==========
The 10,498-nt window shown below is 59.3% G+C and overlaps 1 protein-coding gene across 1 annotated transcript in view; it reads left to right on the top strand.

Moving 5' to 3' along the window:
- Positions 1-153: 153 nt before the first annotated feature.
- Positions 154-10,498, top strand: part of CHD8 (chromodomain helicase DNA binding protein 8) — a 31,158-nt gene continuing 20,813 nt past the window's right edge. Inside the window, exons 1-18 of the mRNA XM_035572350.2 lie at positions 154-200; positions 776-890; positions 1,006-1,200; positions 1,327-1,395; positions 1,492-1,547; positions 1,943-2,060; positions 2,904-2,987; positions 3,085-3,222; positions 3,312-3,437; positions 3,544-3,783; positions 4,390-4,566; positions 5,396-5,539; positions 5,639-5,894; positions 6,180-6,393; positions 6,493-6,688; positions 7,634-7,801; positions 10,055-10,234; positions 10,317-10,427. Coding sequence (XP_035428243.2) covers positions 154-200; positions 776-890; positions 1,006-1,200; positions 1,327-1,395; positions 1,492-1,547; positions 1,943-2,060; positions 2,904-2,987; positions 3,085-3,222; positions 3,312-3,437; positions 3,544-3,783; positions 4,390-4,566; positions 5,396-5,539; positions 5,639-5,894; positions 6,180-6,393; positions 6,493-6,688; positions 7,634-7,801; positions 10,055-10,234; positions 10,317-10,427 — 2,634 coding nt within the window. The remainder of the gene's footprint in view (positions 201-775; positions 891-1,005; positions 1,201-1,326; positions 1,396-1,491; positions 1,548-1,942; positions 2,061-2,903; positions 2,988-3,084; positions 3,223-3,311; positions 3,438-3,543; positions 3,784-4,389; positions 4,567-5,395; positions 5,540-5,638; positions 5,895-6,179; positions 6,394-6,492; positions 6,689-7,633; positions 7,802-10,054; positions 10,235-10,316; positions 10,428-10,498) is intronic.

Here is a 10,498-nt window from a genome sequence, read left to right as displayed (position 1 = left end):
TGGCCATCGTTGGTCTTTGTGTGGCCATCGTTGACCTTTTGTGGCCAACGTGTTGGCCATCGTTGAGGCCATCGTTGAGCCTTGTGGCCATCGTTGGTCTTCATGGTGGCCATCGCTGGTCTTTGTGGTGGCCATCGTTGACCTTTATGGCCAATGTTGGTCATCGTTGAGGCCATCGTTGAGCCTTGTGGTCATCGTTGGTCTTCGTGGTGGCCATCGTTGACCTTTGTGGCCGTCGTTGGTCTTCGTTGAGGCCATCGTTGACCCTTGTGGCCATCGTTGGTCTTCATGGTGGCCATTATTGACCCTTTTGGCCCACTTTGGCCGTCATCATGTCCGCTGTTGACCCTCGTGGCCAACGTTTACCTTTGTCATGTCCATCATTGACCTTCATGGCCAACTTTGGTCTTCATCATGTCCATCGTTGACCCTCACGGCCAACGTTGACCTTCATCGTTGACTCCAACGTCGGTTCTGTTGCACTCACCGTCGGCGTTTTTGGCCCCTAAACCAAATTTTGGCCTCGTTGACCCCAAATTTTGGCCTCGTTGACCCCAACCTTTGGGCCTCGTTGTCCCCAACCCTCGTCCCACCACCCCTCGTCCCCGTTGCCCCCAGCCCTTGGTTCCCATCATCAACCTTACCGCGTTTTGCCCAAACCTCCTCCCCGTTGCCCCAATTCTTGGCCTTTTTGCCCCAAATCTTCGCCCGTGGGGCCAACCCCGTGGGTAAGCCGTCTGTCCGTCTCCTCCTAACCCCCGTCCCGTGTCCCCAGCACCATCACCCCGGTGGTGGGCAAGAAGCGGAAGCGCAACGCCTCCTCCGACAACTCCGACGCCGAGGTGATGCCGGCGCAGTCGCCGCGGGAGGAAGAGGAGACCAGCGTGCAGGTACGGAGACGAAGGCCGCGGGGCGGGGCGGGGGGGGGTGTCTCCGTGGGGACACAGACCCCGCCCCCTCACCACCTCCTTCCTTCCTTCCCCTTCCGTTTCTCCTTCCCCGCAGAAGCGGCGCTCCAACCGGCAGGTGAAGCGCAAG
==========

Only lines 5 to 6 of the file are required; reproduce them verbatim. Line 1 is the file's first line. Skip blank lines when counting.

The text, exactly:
Here is a 10,498-nt window from a genome sequence, read left to right as displayed (position 1 = left end):
TGGCCATCGTTGGTCTTTGTGTGGCCATCGTTGACCTTTTGTGGCCAACGTGTTGGCCATCGTTGAGGCCATCGTTGAGCCTTGTGGCCATCGTTGGTCTTCATGGTGGCCATCGCTGGTCTTTGTGGTGGCCATCGTTGACCTTTATGGCCAATGTTGGTCATCGTTGAGGCCATCGTTGAGCCTTGTGGTCATCGTTGGTCTTCGTGGTGGCCATCGTTGACCTTTGTGGCCGTCGTTGGTCTTCGTTGAGGCCATCGTTGACCCTTGTGGCCATCGTTGGTCTTCATGGTGGCCATTATTGACCCTTTTGGCCCACTTTGGCCGTCATCATGTCCGCTGTTGACCCTCGTGGCCAACGTTTACCTTTGTCATGTCCATCATTGACCTTCATGGCCAACTTTGGTCTTCATCATGTCCATCGTTGACCCTCACGGCCAACGTTGACCTTCATCGTTGACTCCAACGTCGGTTCTGTTGCACTCACCGTCGGCGTTTTTGGCCCCTAAACCAAATTTTGGCCTCGTTGACCCCAAATTTTGGCCTCGTTGACCCCAACCTTTGGGCCTCGTTGTCCCCAACCCTCGTCCCACCACCCCTCGTCCCCGTTGCCCCCAGCCCTTGGTTCCCATCATCAACCTTACCGCGTTTTGCCCAAACCTCCTCCCCGTTGCCCCAATTCTTGGCCTTTTTGCCCCAAATCTTCGCCCGTGGGGCCAACCCCGTGGGTAAGCCGTCTGTCCGTCTCCTCCTAACCCCCGTCCCGTGTCCCCAGCACCATCACCCCGGTGGTGGGCAAGAAGCGGAAGCGCAACGCCTCCTCCGACAACTCCGACGCCGAGGTGATGCCGGCGCAGTCGCCGCGGGAGGAAGAGGAGACCAGCGTGCAGGTACGGAGACGAAGGCCGCGGGGCGGGGCGGGGGGGGGTGTCTCCGTGGGGACACAGACCCCGCCCCCTCACCACCTCCTTCCTTCCTTCCCCTTCCGTTTCTCCTTCCCCGCAGAAGCGGCGCTCCAACCGGCAGGTGAAGCGCAAG